So why do we have cognitive distortions in the first place? So, Dr. Paul Gilbert is a British psychologist, and in 99, in his article in 1998, an article called “The evolved basis and adaptive functions of cognitive distortions.” He says, “it is suggested that cognitive distortions or natural consequences of using Fast Track defense algorithms that are sensitive to threats in various contexts, especially those of threat, humans evolve to think adaptively, rather than logically.” So let me just kind of break down what he's talking about, despite the fact that cognitive distortions are not logical, true, or real, we go to cognitive distortions because they served the purpose for us to survive, especially in the environment that we were in. So in other words, some of these cognitive distortions and twisted thinking, we saw in our upbringing, like maybe in our parents or siblings, we heard it from how they applied it, and it worked for them. Or also what was said to us about who we are. And also, as we live our life, we experienced certain events, like trauma or disappointments, and it became an acquired skill. So cognitive distortion became acquire stick skill for us to expect certain things in life. So for example, if your parents told you, you're just good for nothing, you're not good at anything. And you heard that enough times, you start to really buy into that label and say, wow, I'm really not good at everything or anything. And imagine that kid growing up, and they, you know, failed on a test. It reaffirms how he's not good at anything and everything, and he's a failure, and then he gets a divorce, it reinforces his understanding, I'm really not good at anything. And I'm, I'm a failure. So life events reaffirm can reaffirm cognitive distortions in our life. But I think it always starts with what we were exposed to, you know when we're younger? And why do we hold on to these cognitive distortions, despite how negative it is, and maybe how untrue it is. And I think is to avoid pain, the pain of disappointment. So sometimes we can think I'd rather just live with I'm not good at anything, than hope that I'm good at something and then get disappointed, or you avoid the pain of confrontation. So I rather just live with, I'm not good at anything, just like my parents said, so that I don't have to challenge them, and prove them wrong, or confront them, or avoid the pain of unknowns, I rather just live with the fact that I'm not good at anything. So I leave my potentials where it is. And I just know what to expect from them myself and not come out of my comfort zone. So essentially, cognitive distortion might have started to protect us to preserve us and to survive you will soon see that, as we're debunking each cognitive distortion, that cognitive distortion prevents us from hoping and prevents us from exploring and prevents us from thriving. So now we're going to dig into each of the cognitive distortions, I picked eight. For a fuller list, you can go to the link in the description box, and to see if any of them applies to you. So you'll notice that a lot of these cognitive distortions, there's a lot of overlap. And I don't want you to get so confused on Oh, which one is this and which one is that? One sentence one thought could have like three or four cognitive distortions and one thought, okay, but the whole point is, is that they work together to paint the picture. So imagine that if you have glasses with a red color lens, and you're seeing through four of them, right, you have four of them on your eyes, the colors get redder and redder and redder. And each cognitive distortion can reinforce each other, just to make that color just that much brighter. So just be aware that there's a lot of overlap. Don't get confused about which one is this thought and which one is that thought. The whole point is, is that we have to recognize each of them and try to challenge that.
Okay, so the first cognitive distortion that I want to talk about is all or nothing thinking. Either you are good at everything. And if you're not good at everything, then you're a complete failure. So the means like great other than as a failure. If your spouse or partner is not happy with you all the time, then you're you have a crappy relationship or you're a crappy person. If one out of three kids is struggling in school, then you're a horrible mother. If your work is kind of stressful, even though other areas in your life are going, okay, then your whole life sucks, right? This all-or-nothing thinking sometimes drove us to work really hard to be good at everything to be that awesome person, who's good at everything and every aspect of life. But what all or nothing thinking actually leads to leads to is a dichotomous view. So all or nothing black or white thinking view of life versus the progress-oriented perspective. So instead of thinking, a or nothing like a or feel, you can accept the Bs in life and Cs in life. And even though you're your partner and you had a fight, right, it doesn't mean that you have a crappy marriage or crappy relationship is just a hiccup all or nothing. Cognitive distortion always leads you 99.9% of the time of feeling like you're a failure. So this is why it doesn't amount to anything positive or realistic. The second cognitive distortion is mental filter filtering. So mental filtering is kind of focusing on one negative attribute and misses the bigger picture. So it kind of sounds like all or nothing but all or nothing is kind of like black and white. Mental filtering is only looking at one color of the rainbow. Okay, so focusing on thighs or C section scars versus your maturing body and strong body that produce human beings, focusing on that one question that you missed, other than the whole grade, like 93 or 95 on a test, focusing on one flaw of your spouse or your friend, other than them as a whole person, or a few negative comments on the feedback versus standing ovations or overall response from your work. Mental filtering, as you can kind of notice the pattern, it always focuses on the negatives, and it always leaves us never satisfied with what's going on, and always seeing the world half empty. And imagine if you're only looking at your life and yourself, not satisfied with yourself, and always half empty. That's just going to trigger more and more negative cycles of depressed and anxious feelings. Number three is an overgeneralization. So this is when one bad experience leads leading to the overgeneralization of a whole institution or culture or industry. So in the last episode, you know, I talked about your experience with a psychiatrist. And maybe one bad experience with a psychiatrist can paint the whole picture of all psychiatrists are bad. So this is an example of overgeneralization or if you think you got dumped or cheated on once and you think I'm unlovable and everybody's going to cheat on me and I can't sustain relationships. So you can see that overgeneralizing one bad experience into the future array of experiences will always leave you feeling hopeless, and also feeling very isolated and that there's nothing that can redeem one bad experience. And the fourth one is jumping to conclusions. And Dr. David Burns, who's also very well knowledge and cognitive distortion, defined jumping to conclusions as “arbitrary jumping to a negative conclusion that is not justified by the facts.” So two examples of jumping to conclusions are: Mind-reading that people are thinking negatively about us or fortune-telling, predicting that bad things are going to happen to us. So jumping to conclusions can sound like over-generalizations, but it's really jumping to conclusions about things that we don't know, such as the intentions of other people, and also the future. So for example, in episodes one, we talked about the situation where your partner's not answering your text right away. And you know, the example that I gave was when they don't answer the text you get you to get upset that they're cheating on you, or are they dead? Or are they safe? This is jumping to conclusions because you're concluding that they might be dead or they're cheating on you based on one experience that doesn't have the facts at all. So why would we jump to conclusions all the time? Because we're so insecure and anxious just having a conclusion or reasoning of the current situation gives us that sense of brief peace and awareness. And that's what's reinforcing these behaviors to jump to conclusions. But at the end of the day, leading to a conclusion that is not even true leads us to confusion and misunderstanding. and limit the scope of the situation. So just like if your partner doesn't answer the text and you jump to conclusions, that he's cheating on you, then it leads to consequential emotions and behaviors that really leave a very misunderstood, confusing situation for both of you.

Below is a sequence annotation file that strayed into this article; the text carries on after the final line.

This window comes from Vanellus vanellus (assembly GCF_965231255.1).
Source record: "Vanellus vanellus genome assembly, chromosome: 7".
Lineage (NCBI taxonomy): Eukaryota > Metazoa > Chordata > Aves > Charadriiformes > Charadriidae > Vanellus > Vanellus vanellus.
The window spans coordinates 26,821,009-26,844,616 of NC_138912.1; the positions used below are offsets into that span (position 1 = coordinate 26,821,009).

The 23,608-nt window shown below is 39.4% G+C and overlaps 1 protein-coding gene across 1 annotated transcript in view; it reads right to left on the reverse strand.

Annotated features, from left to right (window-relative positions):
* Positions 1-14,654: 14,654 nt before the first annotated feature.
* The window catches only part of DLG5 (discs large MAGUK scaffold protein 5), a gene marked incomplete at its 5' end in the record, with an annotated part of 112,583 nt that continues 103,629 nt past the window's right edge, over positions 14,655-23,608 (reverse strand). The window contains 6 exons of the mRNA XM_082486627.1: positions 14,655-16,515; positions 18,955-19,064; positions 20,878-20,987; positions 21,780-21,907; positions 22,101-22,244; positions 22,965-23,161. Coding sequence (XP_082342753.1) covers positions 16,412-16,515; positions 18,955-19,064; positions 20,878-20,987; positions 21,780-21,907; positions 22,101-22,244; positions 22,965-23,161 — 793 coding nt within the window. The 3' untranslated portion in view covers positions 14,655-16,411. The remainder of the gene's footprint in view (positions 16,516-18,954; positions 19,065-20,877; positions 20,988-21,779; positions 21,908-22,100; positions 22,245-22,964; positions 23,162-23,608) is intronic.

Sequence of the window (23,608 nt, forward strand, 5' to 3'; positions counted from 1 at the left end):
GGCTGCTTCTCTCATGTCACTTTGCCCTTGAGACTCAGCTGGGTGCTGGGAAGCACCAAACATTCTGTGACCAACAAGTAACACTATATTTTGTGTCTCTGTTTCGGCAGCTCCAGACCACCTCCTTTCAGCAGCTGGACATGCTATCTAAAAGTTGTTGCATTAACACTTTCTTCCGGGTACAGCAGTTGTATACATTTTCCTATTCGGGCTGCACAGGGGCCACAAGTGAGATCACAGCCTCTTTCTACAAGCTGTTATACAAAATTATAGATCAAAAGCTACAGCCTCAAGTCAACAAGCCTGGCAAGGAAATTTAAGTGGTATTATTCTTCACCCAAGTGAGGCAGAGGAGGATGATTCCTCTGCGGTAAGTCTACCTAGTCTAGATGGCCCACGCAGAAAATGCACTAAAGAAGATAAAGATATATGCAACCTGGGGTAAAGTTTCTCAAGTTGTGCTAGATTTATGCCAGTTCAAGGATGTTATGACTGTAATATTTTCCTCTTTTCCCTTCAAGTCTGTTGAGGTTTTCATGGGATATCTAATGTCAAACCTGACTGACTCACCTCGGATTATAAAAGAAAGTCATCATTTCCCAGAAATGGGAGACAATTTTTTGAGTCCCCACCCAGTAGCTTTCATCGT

So that was the first four of the eight cognitive distortions we're going to discuss in a slight this podcast, I know that you want more, and it is coming. And please come back for the next episode, because we'll be talking about the next four of the eight. And then we're going to actually talk about what to do with them, and how to get out of that tricky mind tricks that keep us in the cycle of depression and anxiety.
So in summary, it’s like this: cognitive distortions or negative automatic thoughts that paint the color of our world, and a usually served a purpose to preserve us and help us survive, especially in our upbringing, but are very powerful tools to keep us in the trap of guilt, bitterness, anger and frustration and depression, and anxiety. So my question for you is which of these cognitive distortions ring the truest for you? And can you think of the situation where you really believe in cognitive distortions, that actually led you to feel a certain way and act a certain way to fulfill your prophecy? And what would your life look like if you didn't believe in these cognitive distortions?
Now special announcement for this episode, I'm giving away three free 30-minute phone consultations to talk about your cognitive distortions, and to give me feedback on the podcast. So right now, email me at firstname.lastname@example.org, your name your phone number, and the best time during the week, and for the first three responders. I'll email you back to arrange the time.
And we hear cognitive distortions everywhere on TV shows in conversations with family and friends. Imagine one person in your life that could benefit from listening to this episode, and share with that person. Again. Thank you so much for coming and I look forward to seeing you next time. Have a great day.